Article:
Hopefully my questions don't seem too lame. I know you get feedback from some folks who are very well versed in this whole subject so I'm a little shy about asking them but hopefully you will consider taking the time to elaborate on your strategy.

Thank you and I'm looking forward to more of your work in this area!

Rick

Anonymous said...

PD 2008 will have access conflict problems with old versions of daemon tools and such, so get the new versions if you running into any problems with PD 2008

Dennis said...

One thing I haven't seen in reviews and I'm curious about is final performance. how does this all improve the performance of the disk? I am talking about any defrag program, and in particular I don't see the methodology for rating defrags by their actual resulting disk performance. I see feature comparison, but no performance.

Suppose there is a defrag program that looks really bad, for example, it has no interface other than command line, it has no options, it takes 5 hours to analyze and defrag the drive, the file placement it uses could be particularly weird and as such cannot be understood immediately without understanding the logic and research behind it. But suppose the said program, after it has run, optimizes the disk better than any other program known to man. Run it overnight, and voila your performance is the best across all bounds compared to other programs.

In this particular shootout such program may get the worst marks, when in fact it could be the best true defrag program.

Donn Edwards said...

Dennis you have an extremely valid point. I tried creating a benchmarking program, but the results were quite confusing.

I don't have the technical resources (or time) to do a proper scientific study or devise a reliable benchmark, but I would very much like to.

Anonymous said...

Drastically Au Contraire, for Windows 64-bit Ultimate, PD leaves large, randomly-sized of free space splattered all over the place. It leaves some frequently accessed files at the far side of the hard drive, right up against the bottom of the map, and when you try to consolidate free space, O DREAMER! It moves a few things around, slaps you on the back and says "congratulations, sucker, free space, you know, all those white areas scattered all over the drive map in varying sized chunks, yeah, THAT free space? It's all one big wad now." Uh, no it ain't.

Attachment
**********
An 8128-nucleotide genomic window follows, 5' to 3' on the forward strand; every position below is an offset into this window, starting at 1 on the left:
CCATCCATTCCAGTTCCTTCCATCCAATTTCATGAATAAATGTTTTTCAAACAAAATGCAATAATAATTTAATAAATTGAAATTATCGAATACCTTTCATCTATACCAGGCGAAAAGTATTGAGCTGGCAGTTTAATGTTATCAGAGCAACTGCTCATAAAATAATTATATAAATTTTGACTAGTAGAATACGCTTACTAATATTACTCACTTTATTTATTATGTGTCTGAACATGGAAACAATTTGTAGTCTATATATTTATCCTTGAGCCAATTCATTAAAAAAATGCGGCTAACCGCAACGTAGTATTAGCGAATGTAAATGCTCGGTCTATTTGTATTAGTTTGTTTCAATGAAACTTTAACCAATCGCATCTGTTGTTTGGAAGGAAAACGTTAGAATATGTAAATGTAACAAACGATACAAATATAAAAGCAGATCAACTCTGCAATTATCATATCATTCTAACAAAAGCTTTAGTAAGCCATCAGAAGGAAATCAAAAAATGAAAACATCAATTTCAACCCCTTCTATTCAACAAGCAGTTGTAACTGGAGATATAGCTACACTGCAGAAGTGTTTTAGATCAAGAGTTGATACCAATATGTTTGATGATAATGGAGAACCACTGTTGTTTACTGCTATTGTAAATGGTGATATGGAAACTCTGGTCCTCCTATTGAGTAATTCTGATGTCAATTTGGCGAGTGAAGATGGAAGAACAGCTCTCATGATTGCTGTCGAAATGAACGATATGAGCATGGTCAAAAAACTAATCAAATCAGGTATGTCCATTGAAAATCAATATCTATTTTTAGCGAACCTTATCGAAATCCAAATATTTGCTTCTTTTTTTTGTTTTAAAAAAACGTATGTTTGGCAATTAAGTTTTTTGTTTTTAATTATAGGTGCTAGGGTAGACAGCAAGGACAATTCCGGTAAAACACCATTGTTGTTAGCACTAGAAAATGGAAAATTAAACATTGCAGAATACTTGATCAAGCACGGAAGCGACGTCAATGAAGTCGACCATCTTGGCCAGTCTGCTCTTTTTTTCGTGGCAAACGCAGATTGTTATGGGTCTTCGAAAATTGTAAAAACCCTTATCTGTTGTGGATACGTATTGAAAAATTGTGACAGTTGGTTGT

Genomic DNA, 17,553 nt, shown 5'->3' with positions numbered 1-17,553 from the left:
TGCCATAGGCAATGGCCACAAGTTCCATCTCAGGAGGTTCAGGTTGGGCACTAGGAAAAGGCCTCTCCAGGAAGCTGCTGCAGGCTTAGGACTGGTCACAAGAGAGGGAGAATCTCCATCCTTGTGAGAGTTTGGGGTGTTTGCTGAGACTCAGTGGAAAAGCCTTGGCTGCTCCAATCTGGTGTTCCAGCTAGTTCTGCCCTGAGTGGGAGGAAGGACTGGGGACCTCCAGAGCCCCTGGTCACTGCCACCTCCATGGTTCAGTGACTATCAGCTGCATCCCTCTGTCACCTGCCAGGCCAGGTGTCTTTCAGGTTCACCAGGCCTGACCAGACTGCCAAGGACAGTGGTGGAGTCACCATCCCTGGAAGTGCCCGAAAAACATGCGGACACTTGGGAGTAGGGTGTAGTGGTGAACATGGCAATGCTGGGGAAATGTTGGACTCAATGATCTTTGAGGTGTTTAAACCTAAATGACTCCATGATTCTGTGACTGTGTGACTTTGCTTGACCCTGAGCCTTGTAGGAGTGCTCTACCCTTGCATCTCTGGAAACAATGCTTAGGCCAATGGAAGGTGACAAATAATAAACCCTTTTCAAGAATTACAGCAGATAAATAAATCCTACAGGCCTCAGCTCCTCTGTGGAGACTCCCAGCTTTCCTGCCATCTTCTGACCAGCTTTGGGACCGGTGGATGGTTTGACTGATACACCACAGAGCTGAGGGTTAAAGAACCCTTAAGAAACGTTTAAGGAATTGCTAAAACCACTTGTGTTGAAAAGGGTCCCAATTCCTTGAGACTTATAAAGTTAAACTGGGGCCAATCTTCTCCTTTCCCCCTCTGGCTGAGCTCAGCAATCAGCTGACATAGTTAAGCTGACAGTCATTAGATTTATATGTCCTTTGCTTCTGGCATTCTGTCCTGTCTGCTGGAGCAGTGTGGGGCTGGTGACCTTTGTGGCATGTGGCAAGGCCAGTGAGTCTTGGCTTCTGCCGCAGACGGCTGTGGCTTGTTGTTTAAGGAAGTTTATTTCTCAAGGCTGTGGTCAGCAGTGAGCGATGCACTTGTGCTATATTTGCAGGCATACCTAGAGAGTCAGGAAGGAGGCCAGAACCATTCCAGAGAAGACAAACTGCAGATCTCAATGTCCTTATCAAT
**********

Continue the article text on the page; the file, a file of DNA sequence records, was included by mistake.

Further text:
Yeah, sure, what the heck ever.

Anonymous said...

Enjoyed your reviews of these products.

I wanted to add my experience with an old server with an extremely fragmented MFT (>10,000 fagments). I installed a trial version of DiskKeeper and ran a boot time defrag over a weekend. When I came in on Monday morning it was still running. I couldn't cancel so the only resort was power the server off. I tried a second weekend with the same result.

I uninstalled Diskeeper and installed a trial version of PerfectDisk 10. In about an hour the MFT was completely defragmented. This is certainly the one I will buy!

I would be interested in seeing your opinion on IObit SmartDefrag 1.11. You reviewed a version 3.1 beta. I've been running the latest version (1.11) and have been quite happy with it. Also check out Piriform Defraggler. This is a great little program. Love to hear your thoughts on these.

Anonymous said...

I just wanted to say "Thanks" for all of your good work on reviewing some of the defrag utilities out there. I have been using DiskMagik and though it helps it doesn't really seem to offer much performance improvement. I ended up downloading PerfectDisk and took advantage of the free trial period. I registered it last night - money well spent. Thanks for helping me to narrow down my choices!